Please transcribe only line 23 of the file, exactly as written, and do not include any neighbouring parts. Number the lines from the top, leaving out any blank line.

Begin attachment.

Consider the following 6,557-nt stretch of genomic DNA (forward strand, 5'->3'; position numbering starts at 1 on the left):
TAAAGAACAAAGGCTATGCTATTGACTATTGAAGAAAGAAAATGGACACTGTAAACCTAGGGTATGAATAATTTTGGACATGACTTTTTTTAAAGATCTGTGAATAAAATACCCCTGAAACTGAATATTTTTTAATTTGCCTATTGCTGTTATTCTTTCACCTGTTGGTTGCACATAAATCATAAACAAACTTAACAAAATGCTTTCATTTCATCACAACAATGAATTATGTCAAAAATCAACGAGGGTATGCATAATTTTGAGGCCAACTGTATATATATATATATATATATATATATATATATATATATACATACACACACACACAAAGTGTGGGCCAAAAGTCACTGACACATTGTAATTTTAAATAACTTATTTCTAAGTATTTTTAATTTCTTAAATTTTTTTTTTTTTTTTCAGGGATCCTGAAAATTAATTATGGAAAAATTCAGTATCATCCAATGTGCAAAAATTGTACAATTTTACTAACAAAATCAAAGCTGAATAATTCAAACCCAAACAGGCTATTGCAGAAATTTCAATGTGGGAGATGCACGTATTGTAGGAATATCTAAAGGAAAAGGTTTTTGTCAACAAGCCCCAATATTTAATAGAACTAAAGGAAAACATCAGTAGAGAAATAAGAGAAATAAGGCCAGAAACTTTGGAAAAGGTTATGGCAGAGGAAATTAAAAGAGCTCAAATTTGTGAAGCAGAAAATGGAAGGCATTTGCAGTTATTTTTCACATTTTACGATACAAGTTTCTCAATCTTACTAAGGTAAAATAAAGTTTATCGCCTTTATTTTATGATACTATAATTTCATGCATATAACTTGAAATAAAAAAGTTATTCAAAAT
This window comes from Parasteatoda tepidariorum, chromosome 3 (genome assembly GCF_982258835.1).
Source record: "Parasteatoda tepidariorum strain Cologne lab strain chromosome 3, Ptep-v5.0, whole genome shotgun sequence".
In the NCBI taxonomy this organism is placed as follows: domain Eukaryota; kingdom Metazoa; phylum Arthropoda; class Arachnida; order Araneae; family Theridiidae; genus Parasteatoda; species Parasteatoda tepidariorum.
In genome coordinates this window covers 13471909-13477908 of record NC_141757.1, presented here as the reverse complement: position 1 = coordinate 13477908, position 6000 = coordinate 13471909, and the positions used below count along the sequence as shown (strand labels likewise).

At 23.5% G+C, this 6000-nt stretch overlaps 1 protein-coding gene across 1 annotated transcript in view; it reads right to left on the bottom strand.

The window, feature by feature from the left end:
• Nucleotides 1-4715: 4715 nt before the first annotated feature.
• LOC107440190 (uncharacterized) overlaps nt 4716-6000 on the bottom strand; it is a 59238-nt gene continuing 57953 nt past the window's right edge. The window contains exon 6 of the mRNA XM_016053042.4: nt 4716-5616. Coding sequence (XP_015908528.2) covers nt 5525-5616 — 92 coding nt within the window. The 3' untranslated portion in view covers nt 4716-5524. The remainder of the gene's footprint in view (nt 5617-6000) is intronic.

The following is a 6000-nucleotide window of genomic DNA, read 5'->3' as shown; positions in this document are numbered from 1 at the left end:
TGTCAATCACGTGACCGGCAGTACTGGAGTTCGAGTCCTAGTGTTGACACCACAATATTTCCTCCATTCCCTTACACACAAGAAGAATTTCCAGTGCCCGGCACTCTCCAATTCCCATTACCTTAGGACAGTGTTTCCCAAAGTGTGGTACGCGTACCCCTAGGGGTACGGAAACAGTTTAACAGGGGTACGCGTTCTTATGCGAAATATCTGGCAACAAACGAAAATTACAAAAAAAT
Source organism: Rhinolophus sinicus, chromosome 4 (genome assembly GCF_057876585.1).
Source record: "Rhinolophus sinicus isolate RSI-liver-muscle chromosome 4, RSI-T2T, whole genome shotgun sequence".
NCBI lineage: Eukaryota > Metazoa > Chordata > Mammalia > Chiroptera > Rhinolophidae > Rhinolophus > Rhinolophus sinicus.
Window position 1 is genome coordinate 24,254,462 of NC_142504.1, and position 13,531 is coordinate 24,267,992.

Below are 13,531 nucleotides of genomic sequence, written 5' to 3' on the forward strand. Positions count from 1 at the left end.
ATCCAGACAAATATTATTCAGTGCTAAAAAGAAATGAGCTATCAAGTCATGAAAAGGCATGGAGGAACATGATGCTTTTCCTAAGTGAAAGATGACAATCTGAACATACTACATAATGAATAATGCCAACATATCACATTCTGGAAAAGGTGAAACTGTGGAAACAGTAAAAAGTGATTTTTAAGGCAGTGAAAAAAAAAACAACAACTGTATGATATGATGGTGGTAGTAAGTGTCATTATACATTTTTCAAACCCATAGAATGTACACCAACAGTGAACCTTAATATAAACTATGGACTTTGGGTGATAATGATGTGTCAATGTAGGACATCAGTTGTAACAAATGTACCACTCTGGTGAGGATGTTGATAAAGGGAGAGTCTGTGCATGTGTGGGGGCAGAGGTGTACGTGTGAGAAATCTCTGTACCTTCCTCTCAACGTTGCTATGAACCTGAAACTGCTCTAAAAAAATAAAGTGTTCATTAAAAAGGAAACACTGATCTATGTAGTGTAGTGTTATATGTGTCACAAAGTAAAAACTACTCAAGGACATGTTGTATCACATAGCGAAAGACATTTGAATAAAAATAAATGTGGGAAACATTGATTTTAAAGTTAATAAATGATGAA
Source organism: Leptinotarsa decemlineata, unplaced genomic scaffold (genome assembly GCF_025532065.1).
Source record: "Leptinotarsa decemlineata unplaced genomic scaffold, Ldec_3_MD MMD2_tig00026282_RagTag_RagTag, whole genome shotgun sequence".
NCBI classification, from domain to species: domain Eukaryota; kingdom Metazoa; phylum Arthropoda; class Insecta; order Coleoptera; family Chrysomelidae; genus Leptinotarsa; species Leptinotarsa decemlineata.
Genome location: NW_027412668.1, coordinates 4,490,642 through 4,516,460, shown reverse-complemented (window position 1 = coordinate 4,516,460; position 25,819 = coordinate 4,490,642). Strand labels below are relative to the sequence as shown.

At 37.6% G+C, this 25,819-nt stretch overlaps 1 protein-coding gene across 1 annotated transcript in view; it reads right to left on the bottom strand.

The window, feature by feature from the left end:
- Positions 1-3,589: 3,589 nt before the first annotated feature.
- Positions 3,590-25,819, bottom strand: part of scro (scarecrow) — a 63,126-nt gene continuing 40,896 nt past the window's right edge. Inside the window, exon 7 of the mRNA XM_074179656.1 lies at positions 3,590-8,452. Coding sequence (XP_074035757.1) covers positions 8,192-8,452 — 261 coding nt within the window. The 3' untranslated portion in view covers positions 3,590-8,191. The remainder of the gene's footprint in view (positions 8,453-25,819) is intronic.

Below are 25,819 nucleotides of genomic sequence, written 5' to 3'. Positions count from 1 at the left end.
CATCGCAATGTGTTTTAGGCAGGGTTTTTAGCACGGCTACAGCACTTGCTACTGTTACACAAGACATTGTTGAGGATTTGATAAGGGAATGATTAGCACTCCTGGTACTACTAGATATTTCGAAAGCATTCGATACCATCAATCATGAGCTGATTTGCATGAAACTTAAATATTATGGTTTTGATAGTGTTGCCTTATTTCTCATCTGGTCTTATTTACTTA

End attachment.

At 37.6% G+C, this 25,819-nt stretch overlaps 1 protein-coding gene across 1 annotated transcript in view; it reads right to left on the bottom strand.